Paul Waldman

Paul Waldman is a weekly columnist and senior writer for The American Prospect. He also writes for the Plum Line blog at The Washington Post and The Week and is the author of Being Right is Not Enough: What Progressives Must Learn From Conservative Success.

Recent Articles

Someday, Republicans May Reject Trump's White Nationalism — But Not Yet

(AP Photo/J. Scott Applewhite)
After George W. Bush left office with the economy in crisis and the Iraq War widely acknowledged as the greatest foreign policy disaster in American history, Republicans began a desperate rehabilitation campaign—not to restore his image, but to salvage their own. Bush? We never liked him anyway, they said, the evidence of eight years of worshipful support notwithstanding. Searching for some grounds on which to make this absurd claim, they said he wasn't a real conservative because he didn't cut spending. So their hands were clean. When Donald Trump leaves office, either in 2021 or 2025, Republicans will go through the same charade. The "Never Trump" crew, they'll insist at that point, didn't consist of a few hardy intellectuals and writers, but instead included nearly every Republican. The occasional note of discomfort they express today ("I wish he wouldn't tweet so much") will be retroactively transformed into a full-throated rebellion, one that was no less courageous for the...

The Liberal Backlash Is Coming

(AP Photo/Kevin Hagen)
Among the many privileges certain Americans enjoy—along with the presumption of competence and driving without being pulled over unless they actually commit a moving violation—is the right to cry out in rage at the sight of political and societal change, to demand that things revert back to how they were before, and to find this demand greeted with understanding and consideration. Indeed, the angry demand for a reversion to the prior order—what we can call the politics of backlash—has been the basis of Republican electoral success for decades. They have held up one social or political development after another and told have voters, "These changes are the symptom and cause of what you have lost." Your standard of living, your hopes for the future, the vibrancy of your community, your security, your place in a society ordered as you would like it, or just the feeling that people like you are on top, where they should be—whenever any of it is threatened, the...

Should Trump Staffers Be Shamed and Protested Wherever They Go?

It's getting hard out there for a Trump staffer. Secretary of Homeland Security Kirstjen Nielsen, who made the interesting choice to go out to dinner at a Mexican restaurant at the moment her department was separating thousands of children from their parents at our border with Mexico, found herself heckled by protesters shouting "Shame!" Politico reports that "Staffers leaving the White House grounds semi-regularly catch passersby flipping them the bird," and the young ones looking for love on dating apps find that when prospective partners find out who they work for they're regularly rejected, with some colorful insults thrown in. And last Friday, Sarah Huckabee Sanders posted this on Twitter: Last night I was told by the owner of Red Hen in Lexington, VA to leave because I work for @POTUS and I politely left. Her actions say far more about her than about me. I always do my best to treat people, including those I disagree with, respectfully and will continue to do so — Sarah...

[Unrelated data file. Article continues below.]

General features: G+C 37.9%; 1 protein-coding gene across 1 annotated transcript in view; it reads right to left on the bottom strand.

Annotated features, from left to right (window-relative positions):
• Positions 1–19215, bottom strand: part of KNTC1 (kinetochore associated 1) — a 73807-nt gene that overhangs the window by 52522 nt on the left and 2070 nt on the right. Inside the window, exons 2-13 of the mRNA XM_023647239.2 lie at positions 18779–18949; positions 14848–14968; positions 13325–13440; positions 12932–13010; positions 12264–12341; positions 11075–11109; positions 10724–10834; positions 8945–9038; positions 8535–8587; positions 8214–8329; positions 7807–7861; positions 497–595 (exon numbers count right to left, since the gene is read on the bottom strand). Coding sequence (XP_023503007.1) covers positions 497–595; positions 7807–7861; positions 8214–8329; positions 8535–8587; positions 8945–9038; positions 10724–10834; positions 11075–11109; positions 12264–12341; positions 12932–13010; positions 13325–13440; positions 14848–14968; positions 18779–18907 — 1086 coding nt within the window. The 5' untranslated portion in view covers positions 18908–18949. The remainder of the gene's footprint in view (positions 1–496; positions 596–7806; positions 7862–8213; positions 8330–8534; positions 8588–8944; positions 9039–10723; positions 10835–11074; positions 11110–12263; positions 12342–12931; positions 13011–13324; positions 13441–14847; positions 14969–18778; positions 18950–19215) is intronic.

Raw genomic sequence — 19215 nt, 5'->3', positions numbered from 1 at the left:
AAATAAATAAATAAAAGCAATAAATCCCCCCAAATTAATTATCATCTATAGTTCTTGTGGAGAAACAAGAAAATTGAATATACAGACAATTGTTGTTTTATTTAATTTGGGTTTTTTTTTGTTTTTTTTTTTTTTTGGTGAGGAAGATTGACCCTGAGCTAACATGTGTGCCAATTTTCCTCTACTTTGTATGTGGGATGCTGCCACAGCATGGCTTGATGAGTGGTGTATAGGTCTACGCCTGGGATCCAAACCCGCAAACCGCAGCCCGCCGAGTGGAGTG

Has Trump Overestimated the Cruelty of His Own Supporters?

When it comes to public policy, Donald Trump doesn't believe in very much. He has little in the way of strong feelings about abortion or guns or health care, for instance, though he understands that staying consistent with Republican orthodoxy is politically important for him. But there are a few issues he cares deeply about, and has since before he became a politician. Trade is one of them; he thinks that whenever an American buys something made in another country, the country has been made to look the fool and the world is laughing at us . The other major issue on which Trump has firm beliefs is immigration, and now we are truly seeing those beliefs put into practice, and the result is one of the more intense controversies of this presidency. After a lengthy internal argument in which the utility and morality of separating children from their parents when they try to cross the border was debated by Trump administration officials, the hardliners won out. Now, instead of putting...

Trump Unchained

(AP Photo/Luca Bruno)
"You are a king," Donald Trump's father reportedly told him . And the thing about being a king is that nobody gets to tell you what to do. It's becoming clear that few parts of the president's character are as important as how harshly he reacts to any attempt to constrain him. He grew up in wealth, and without any sense of obligation to anyone. As the head of a private company, he had no board of directors overseeing him and no one to answer to. And today, the very idea that someone might try to push him in one direction or another—let alone force him to do something like testify before a grand jury or reveal his tax returns—seems to fill him with rage. Seldom has a leader mattered more as an individual, divorced from institutional imperatives, party commitments, international alliances, traditional norms, and historical forces. Indeed, that was part of the appeal Trump made to voters, and the thing that made many in his party suspicious of him. He'd be unpredictable,...

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